I Promise…Sort Of

I occasionally make fun of politicians, mainly due to the numerous opportunities to do so. However, sometimes they make writing a post incredibly easy. This time, John Edwards takes a swing at Congress, appointees, and even himself (potentially), that never had any hope of connecting, but I guess you can give him points for being bold.

First, I’m a big fan of accuracy, or at least attempting to be accurate. Second, I’ll never understand why people make claims that can be quickly disproved. My favorite line from the whole thing?

…I’m going to use my power as president to take your health care away from you. There’s no excuse for politicians in Washington having health care when you don’t have health care.

Edwards is taking a stand on an issue that’s important to many people in this election cycle. So why did he, as my brother likes to describe it, throw it into oomph gear rhetorically, making a statement that’s so easy to ignore? His basic argument is sound. Why should politicians and their families have insurance provided by the government and not all Americans? It’s a valid question, but the question’s value is lost by Edwards burying it beneath a promised action he can’t take.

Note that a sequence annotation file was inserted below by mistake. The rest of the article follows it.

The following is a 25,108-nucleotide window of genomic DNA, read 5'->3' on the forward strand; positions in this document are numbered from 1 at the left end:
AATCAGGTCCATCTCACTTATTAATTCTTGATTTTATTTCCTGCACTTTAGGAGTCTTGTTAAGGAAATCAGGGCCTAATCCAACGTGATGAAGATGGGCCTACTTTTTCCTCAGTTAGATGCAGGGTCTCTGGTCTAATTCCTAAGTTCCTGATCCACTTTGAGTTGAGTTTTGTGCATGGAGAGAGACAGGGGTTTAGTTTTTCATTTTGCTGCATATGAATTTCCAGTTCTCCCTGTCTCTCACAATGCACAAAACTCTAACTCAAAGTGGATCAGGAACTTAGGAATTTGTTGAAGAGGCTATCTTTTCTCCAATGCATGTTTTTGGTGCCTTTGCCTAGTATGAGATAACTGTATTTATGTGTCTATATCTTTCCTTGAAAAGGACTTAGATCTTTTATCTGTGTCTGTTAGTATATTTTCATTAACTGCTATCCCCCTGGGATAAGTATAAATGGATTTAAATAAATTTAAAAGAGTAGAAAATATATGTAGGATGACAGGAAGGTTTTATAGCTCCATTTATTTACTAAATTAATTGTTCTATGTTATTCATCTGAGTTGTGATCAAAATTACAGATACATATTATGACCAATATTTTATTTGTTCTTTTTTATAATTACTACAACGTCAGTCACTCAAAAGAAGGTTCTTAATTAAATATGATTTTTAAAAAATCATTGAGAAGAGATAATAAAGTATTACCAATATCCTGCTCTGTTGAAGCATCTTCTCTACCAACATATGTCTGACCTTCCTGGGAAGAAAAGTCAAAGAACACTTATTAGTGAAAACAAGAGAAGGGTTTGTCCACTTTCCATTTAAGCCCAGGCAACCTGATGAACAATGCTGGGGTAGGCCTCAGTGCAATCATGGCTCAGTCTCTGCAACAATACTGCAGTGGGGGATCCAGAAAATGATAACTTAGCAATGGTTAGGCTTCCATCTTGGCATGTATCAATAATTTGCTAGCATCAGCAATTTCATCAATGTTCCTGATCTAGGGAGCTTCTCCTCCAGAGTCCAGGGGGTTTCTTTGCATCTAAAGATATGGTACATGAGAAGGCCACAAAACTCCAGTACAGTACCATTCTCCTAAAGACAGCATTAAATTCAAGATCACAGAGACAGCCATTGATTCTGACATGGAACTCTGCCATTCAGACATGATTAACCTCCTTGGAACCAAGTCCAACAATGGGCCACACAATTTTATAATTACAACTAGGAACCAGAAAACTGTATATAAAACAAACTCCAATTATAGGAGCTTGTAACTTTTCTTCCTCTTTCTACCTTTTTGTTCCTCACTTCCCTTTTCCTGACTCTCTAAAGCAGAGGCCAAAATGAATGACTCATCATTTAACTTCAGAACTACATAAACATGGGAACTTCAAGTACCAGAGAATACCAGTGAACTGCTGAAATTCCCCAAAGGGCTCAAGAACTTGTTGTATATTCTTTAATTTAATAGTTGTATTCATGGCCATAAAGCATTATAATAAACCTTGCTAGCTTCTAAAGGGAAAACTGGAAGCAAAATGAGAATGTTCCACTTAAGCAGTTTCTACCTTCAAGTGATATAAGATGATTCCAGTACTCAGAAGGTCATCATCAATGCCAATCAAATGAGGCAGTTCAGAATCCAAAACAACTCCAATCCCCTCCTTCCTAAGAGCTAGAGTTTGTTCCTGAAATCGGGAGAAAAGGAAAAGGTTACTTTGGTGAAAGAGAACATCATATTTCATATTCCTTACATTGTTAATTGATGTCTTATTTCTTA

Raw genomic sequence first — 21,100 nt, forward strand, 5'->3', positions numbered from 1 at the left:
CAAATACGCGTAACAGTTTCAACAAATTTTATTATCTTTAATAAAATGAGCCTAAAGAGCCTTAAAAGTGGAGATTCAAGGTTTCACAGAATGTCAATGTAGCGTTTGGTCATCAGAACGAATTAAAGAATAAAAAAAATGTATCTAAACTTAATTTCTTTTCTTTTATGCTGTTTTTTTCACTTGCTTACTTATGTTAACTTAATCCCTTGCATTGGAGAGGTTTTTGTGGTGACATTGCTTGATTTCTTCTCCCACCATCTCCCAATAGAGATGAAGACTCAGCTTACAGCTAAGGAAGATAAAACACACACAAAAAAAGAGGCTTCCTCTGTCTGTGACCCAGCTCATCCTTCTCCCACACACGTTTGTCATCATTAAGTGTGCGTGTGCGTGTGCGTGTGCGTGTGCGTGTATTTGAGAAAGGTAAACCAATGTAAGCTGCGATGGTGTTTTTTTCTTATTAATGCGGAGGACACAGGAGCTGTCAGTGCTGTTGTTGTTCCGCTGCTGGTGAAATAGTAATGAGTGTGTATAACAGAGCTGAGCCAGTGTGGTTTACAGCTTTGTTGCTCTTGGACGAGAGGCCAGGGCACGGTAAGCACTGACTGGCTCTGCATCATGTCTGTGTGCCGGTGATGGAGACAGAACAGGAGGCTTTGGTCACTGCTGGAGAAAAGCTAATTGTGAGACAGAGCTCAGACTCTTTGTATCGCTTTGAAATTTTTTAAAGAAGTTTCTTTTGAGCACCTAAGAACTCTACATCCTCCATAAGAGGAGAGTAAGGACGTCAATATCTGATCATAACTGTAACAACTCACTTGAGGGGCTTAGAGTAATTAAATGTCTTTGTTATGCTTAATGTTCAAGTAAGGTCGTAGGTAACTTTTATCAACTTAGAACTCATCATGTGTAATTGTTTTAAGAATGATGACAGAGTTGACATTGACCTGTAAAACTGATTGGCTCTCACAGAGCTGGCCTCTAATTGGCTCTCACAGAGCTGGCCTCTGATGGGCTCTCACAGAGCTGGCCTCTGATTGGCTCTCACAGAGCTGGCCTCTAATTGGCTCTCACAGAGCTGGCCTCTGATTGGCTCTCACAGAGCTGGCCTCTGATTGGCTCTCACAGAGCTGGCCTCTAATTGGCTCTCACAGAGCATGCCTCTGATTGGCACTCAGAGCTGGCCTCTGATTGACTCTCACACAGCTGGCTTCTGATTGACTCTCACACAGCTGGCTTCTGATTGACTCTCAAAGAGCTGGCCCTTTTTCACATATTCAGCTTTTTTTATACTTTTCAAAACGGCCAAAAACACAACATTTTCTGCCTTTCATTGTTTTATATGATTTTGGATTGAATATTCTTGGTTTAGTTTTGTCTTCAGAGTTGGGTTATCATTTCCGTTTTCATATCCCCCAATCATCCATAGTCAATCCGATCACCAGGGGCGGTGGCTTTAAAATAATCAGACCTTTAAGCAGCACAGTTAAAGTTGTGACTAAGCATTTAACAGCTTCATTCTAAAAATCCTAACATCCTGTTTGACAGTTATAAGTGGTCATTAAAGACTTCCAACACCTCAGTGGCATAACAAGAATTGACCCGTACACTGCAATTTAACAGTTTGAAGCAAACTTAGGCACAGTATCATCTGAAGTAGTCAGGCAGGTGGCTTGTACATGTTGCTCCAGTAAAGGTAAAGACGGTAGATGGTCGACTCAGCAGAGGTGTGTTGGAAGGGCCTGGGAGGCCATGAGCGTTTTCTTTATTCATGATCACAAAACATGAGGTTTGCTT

Politicians already enjoy notoriety for not keeping promises, but at most, all Edwards can do is introduce legislation; he can’t guarantee its passage. From his campaign, I found the following explanation:

On the first day of Edwards’ administration, he will submit legislation that ends health care coverage for the president, all members of Congress, and all senior political appointees in the legislative and executive branches of government on July 20th, 2009—unless Congress has enacted universal health care reform.

Edwards will require Congress to pass universal health insurance that meets four principles: (1) It must be truly universal; (2) Anyone who has health care must be able to keep it and pay less for it; (3) Anyone who doesn’t have health care must get it, with help if they can’t afford it; (4) Doctors and patients, not insurance companies and HMOs, must have control of health care decisions. (link)

Edwards’ ad probably wouldn’t have raised any eyebrows if he’d said, “I’m going to introduce legislation that ends…” instead of “I’m going to use my power as president to take away…” The former definitely isn’t as sexy as the latter. Personally, I think we’re at least partially to blame for politicians’ obsession with catchy sound bites.

We’re so distanced from modern day politics, whether from disgust or disinterest, that candidates throw all sorts of nonsense our way. The hope? That some phrase sticks in your mind come election day and you check the box next to said candidate’s name. When was the last time you engaged, saw, or heard a dialogue between an elected official and anyone else? I suspect what you heard was a bunch of canned, political-ease that added up to very little.